The Ultimate Vanilla Ice Cream Taste Test
Today on The Daily Meal
As the weather heats up, one food item seems to jump into everyone’s mind: ice cream. Everywhere from the truck that rolls down your block playing its familiar jingle to your favorite local ice cream parlor to the frozen food aisle at the grocery store offers the frozen treat, and for good reason. According to the International Dairy Foods Association (IDFA), more than 1.5 billion gallons of ice cream and similar frozen foods were produced in the U.S. in 2011 alone!
When we think of ice cream, our first thought tends to go straight to the most old-fashioned and classic flavor: vanilla. According to the IDFA, vanilla is the most popular flavor, and even those who prefer chocolate are generally also fans of classic vanilla ice cream. Not only is the flavor good on its own, but it also holds up the best to just about any topping imaginable, and is also the base flavor for most of the chunky or swirled ice creams that are out there.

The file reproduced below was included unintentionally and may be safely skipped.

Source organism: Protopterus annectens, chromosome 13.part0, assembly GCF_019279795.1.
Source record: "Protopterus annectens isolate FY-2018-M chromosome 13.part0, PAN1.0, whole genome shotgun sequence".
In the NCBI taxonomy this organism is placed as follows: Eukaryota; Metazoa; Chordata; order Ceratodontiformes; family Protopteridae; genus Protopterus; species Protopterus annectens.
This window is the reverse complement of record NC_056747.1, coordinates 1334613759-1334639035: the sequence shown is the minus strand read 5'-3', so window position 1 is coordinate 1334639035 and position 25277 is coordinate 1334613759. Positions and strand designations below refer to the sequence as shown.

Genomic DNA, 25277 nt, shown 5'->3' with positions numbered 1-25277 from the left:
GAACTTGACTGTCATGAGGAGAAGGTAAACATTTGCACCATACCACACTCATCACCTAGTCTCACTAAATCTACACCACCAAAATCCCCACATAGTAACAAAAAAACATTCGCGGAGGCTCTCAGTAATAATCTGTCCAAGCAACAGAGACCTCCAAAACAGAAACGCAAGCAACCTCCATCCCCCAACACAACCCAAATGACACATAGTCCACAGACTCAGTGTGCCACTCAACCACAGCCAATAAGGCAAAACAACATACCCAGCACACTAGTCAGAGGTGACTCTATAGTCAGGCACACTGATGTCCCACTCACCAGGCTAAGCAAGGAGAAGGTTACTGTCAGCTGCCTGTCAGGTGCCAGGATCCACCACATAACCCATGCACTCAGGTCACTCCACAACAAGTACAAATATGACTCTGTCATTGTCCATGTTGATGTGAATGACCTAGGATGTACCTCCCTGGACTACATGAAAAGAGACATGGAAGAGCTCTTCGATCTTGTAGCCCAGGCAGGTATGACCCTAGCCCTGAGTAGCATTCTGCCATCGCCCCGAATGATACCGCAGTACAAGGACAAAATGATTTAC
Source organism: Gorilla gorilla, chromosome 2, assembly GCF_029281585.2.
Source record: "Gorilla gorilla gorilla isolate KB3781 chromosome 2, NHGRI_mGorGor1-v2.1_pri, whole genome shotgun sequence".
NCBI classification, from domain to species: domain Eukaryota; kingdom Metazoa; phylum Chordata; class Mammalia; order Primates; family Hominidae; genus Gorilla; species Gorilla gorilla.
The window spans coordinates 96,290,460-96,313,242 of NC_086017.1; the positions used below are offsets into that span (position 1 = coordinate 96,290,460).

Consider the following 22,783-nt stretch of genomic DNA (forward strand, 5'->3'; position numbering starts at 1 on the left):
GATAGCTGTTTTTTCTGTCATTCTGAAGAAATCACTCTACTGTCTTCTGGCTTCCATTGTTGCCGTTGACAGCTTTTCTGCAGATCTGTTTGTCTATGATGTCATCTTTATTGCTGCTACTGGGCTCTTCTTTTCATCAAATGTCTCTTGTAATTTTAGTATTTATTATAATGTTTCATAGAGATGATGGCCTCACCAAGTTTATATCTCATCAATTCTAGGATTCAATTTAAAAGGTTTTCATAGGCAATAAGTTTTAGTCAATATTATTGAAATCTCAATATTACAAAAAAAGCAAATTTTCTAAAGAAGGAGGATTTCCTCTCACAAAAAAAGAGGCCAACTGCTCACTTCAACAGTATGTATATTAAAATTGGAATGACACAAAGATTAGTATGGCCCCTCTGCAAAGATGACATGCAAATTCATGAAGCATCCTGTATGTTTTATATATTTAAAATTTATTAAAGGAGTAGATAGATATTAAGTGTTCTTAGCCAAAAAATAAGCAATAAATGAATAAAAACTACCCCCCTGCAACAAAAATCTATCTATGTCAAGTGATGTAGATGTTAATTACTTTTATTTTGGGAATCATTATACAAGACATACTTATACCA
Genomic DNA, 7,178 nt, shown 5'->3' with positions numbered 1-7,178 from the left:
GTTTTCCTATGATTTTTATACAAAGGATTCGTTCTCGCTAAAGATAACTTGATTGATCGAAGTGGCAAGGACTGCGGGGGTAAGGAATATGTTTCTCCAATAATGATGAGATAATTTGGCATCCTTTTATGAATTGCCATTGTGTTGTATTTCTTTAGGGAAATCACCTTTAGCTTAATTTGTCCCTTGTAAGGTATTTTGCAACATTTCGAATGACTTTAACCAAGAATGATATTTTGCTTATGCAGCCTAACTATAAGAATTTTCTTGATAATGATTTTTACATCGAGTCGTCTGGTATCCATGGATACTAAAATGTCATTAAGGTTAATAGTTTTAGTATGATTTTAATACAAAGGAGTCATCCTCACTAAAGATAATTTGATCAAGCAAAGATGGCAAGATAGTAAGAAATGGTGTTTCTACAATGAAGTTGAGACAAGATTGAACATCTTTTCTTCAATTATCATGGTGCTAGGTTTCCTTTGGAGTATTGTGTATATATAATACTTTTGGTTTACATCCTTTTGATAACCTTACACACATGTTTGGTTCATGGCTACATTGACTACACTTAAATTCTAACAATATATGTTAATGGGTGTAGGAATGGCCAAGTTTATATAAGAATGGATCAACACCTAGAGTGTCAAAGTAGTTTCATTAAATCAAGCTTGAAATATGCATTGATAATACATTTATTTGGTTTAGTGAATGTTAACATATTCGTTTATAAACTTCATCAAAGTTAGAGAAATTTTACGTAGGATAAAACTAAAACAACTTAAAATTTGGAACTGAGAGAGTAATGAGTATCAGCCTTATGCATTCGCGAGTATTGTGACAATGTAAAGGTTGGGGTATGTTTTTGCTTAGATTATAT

However, not all vanilla ice creams are created equal. In order to find out which ice cream is really on top, we went to our local supermarket and scooped up all the major brands we could find. We even dropped into Trader Joe’s and Whole Foods and bought tubs of their house-brand ice cream as well.
Our panel of tasters tried each ice cream in a blind taste test and ranked them from 1 to 9 (with 1 being their favorite and 9 being their least favorite), taking detailed notes about the texture, density, vanilla flavor, smell, color, and overall enjoyment level. We also took into consideration products labeled gelato, because even though it might be considered a "super-premium" product due to its higher density, it’s still a form of ice cream. There were plenty of surprises in the bunch: color tended to not make much of a difference, nor did the presence of flecks of vanilla in the finished product. And the highest-end ice cream out there also proved to be a major disappointment.
Read on for the ultimate vanilla ice cream taste test, and next time you decide to drop by the supermarket for a tub, your decision might just be a little more well-informed.
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